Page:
Japan is looking to position itself as a leader in the global tourism business, and it was hoping to achieve this through casino resorts.
However, the plans have suffered a series of major blows that look to set back plans until the mid 2020s.
The latest blow to the plans is the resignation of Prime Minister Shinzo Abe who was a major driving force behind the plans.
A Plan Besieged with Problems
Until the end of 2019, Japan’s plans to create casino resorts and regulations to accompany them were going smoothly.
Unfortunately, in December 2019, Tsukasa Akimoto, a state minister in charge of the casino development, was caught up in a huge bribery scandal.
As soon as this scandal was dealt with, COVID-19 rolled into town, shutting down discussions and government sessions.
Now, Japan’s longest-serving leader, Shinzo Abe’s resignation is presenting itself as another major setback for the plans.
Abe was a huge proponent of the plans and was a major driving force behind them. Fears are that without Abe at the helm these plans could drag on for many years to come, delaying Japan’s advancement in the global tourism industry.
Prefectures Postponing Plans Already
Only a few days have passed since Abe announced he would be stepping down due to ongoing health issues, but already a number of prefectures have spoken out stating that they will be pausing casino plans.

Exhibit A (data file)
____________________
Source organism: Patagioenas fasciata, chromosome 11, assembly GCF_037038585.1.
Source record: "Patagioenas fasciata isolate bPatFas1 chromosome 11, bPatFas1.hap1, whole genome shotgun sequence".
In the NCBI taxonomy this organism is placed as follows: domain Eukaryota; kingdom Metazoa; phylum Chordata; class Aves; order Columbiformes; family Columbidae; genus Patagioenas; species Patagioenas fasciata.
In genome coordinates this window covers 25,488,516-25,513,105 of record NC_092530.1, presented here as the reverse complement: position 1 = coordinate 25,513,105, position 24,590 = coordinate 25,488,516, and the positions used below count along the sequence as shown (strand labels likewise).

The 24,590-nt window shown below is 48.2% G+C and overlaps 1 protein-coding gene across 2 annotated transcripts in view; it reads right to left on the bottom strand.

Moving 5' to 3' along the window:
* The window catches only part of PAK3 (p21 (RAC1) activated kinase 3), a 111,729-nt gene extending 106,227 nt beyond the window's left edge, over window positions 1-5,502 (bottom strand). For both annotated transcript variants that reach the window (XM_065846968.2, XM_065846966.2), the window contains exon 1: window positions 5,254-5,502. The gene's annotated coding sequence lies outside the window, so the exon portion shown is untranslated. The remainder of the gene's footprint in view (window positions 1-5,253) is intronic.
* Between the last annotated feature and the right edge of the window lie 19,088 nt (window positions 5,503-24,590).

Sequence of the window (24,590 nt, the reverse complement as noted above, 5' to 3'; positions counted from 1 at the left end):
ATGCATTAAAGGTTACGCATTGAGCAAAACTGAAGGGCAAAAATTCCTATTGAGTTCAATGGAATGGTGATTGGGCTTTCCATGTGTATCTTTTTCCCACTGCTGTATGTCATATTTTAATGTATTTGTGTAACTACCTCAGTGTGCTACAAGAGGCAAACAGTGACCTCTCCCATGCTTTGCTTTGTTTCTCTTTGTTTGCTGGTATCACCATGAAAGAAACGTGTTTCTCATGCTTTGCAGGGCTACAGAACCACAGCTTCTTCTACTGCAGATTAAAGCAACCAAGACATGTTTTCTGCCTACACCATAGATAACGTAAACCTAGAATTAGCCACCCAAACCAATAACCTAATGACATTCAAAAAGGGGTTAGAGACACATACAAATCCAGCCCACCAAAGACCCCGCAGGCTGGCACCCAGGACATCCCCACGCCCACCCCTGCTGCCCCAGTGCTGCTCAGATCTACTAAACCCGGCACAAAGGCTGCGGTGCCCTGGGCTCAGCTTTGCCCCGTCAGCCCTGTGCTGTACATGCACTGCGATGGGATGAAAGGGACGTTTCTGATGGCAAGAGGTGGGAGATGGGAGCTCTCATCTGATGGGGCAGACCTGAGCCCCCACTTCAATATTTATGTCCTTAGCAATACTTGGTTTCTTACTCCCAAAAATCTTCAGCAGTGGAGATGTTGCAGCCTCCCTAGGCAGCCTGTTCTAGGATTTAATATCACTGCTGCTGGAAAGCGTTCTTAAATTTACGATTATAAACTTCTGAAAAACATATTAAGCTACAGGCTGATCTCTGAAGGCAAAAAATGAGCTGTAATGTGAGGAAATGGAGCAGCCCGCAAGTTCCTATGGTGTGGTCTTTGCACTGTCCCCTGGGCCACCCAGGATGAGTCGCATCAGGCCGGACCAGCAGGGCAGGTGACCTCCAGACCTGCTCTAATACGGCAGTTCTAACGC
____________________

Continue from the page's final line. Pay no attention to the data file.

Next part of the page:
The Osaka prefecture has said that it will postpone until after the 2025 World Expo that it’s hosting.
Meanwhile Yokohama, Wakayama and Nagasaki prefectural governments have also said that there will be delays in their plans and postponements.
What knock-on impact these delays will have is yet to be seen, but it appears as if contractors hadn’t been drafted in at this stage, so it’s more likely simply a time delay.
A Potential Boost to the Economy
China has recently begun cracking down on casinos in Macau, crippling its VIP packages and casinos.
On top of this, COVID-19 has caused major Macau casinos to report losses topping 90% in the past 4 months.
Unlike Las Vegas casinos which largely shifted to online models during the COVID-19 closure, Macau casinos simply remained closed, missing out on major revenue potential.
These are all worrying signs as Macau is largely seen as the casino center of Asia.
If Japan can get its casino resorts up and running by the time COVID-19 clears off and global travel resumes, it could cash in on a lot of players that are not willing to return to Macau.
This could be a huge deal for Japan and its already blossoming economy if it can pull it off.
But for now, it needs to balance itself following the resignation of Abe and focus on pushing through these casino resort plans.
If the Japanese can do a good job, we could see high rollers and VIPs switching up their usual Macau stomping grounds for a new experience in Japan.
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